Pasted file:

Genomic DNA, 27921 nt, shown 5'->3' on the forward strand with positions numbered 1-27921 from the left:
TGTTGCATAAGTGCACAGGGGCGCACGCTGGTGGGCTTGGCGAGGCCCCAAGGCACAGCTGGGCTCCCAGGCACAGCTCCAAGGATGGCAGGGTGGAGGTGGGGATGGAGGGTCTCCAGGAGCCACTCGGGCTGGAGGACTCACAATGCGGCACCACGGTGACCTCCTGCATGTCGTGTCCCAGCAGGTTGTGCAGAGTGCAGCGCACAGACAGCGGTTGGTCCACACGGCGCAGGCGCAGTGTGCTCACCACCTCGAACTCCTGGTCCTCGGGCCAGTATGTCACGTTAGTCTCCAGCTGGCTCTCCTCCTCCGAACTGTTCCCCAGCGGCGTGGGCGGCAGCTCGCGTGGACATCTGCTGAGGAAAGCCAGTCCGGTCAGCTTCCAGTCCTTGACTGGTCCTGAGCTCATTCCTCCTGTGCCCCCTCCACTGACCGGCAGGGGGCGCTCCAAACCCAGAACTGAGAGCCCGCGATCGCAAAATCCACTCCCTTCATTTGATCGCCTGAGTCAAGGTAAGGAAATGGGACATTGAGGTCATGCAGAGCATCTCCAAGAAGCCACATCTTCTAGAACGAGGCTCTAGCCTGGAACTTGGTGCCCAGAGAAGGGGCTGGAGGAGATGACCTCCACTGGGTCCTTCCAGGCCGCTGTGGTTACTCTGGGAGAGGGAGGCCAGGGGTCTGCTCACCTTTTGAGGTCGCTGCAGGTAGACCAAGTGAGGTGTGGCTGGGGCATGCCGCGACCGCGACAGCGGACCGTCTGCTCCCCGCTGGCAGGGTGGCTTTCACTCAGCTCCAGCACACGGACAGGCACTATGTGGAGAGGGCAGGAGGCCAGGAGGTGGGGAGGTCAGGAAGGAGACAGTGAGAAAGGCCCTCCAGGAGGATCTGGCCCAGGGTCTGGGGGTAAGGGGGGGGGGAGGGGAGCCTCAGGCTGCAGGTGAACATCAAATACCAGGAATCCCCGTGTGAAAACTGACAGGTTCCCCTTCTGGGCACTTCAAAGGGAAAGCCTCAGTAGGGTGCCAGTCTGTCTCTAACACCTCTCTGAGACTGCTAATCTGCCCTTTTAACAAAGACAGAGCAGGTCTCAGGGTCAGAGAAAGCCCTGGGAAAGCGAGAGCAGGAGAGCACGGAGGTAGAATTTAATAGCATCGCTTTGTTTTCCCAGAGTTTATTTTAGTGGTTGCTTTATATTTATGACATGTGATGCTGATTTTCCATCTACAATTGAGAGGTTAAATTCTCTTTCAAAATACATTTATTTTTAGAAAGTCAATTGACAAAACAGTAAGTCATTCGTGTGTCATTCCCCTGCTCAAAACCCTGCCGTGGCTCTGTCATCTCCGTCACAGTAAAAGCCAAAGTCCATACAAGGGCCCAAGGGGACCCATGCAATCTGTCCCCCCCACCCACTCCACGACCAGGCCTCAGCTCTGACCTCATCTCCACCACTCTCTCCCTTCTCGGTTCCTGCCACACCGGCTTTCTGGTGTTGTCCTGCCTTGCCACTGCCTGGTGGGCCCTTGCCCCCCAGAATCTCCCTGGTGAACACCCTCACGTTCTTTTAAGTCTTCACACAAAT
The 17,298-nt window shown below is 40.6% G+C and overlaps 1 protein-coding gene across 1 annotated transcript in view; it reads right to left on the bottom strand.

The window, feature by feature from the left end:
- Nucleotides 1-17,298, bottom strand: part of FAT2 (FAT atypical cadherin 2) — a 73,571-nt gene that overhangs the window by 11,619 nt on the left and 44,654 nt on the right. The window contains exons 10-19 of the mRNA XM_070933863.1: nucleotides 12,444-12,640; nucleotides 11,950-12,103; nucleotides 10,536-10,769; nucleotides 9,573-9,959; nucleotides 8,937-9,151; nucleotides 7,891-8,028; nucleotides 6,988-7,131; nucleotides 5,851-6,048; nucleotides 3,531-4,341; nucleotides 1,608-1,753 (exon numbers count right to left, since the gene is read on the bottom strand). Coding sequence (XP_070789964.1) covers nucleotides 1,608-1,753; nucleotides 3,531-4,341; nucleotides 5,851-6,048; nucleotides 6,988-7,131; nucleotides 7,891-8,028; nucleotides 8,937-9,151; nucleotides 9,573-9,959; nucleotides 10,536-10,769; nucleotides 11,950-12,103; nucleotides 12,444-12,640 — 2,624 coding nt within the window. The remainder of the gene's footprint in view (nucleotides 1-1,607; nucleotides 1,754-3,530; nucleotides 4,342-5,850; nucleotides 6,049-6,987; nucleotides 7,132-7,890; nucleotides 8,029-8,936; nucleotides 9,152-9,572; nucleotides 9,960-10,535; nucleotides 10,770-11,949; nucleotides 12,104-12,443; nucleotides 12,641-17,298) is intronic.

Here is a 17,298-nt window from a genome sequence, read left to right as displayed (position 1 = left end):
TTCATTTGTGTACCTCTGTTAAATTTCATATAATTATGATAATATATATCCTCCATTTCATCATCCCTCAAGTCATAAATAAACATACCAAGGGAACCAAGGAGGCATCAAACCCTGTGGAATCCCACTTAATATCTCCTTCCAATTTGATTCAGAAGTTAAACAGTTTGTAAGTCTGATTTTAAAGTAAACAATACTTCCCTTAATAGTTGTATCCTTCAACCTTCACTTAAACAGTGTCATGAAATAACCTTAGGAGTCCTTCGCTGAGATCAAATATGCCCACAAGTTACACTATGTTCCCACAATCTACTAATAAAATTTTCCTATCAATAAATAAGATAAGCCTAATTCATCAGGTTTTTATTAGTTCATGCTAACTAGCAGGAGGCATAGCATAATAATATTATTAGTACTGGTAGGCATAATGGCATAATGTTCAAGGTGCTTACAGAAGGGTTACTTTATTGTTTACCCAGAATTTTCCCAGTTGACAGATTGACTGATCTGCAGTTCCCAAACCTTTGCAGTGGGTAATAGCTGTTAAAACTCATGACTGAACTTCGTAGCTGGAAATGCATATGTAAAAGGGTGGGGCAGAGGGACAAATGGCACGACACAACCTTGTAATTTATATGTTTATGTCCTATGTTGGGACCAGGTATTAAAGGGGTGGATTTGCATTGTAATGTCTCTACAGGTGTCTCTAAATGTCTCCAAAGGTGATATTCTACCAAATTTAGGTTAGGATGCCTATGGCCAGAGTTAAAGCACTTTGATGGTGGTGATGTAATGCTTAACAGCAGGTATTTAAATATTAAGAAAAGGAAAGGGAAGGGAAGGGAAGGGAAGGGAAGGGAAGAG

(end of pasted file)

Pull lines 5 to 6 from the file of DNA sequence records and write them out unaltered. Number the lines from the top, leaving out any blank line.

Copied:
- Nucleotides 1-17,298, bottom strand: part of FAT2 (FAT atypical cadherin 2) — a 73,571-nt gene that overhangs the window by 11,619 nt on the left and 44,654 nt on the right. The window contains exons 10-19 of the mRNA XM_070933863.1: nucleotides 12,444-12,640; nucleotides 11,950-12,103; nucleotides 10,536-10,769; nucleotides 9,573-9,959; nucleotides 8,937-9,151; nucleotides 7,891-8,028; nucleotides 6,988-7,131; nucleotides 5,851-6,048; nucleotides 3,531-4,341; nucleotides 1,608-1,753 (exon numbers count right to left, since the gene is read on the bottom strand). Coding sequence (XP_070789964.1) covers nucleotides 1,608-1,753; nucleotides 3,531-4,341; nucleotides 5,851-6,048; nucleotides 6,988-7,131; nucleotides 7,891-8,028; nucleotides 8,937-9,151; nucleotides 9,573-9,959; nucleotides 10,536-10,769; nucleotides 11,950-12,103; nucleotides 12,444-12,640 — 2,624 coding nt within the window. The remainder of the gene's footprint in view (nucleotides 1-1,607; nucleotides 1,754-3,530; nucleotides 4,342-5,850; nucleotides 6,049-6,987; nucleotides 7,132-7,890; nucleotides 8,029-8,936; nucleotides 9,152-9,572; nucleotides 9,960-10,535; nucleotides 10,770-11,949; nucleotides 12,104-12,443; nucleotides 12,641-17,298) is intronic.

Here is a 17,298-nt window from a genome sequence, read left to right as displayed (position 1 = left end):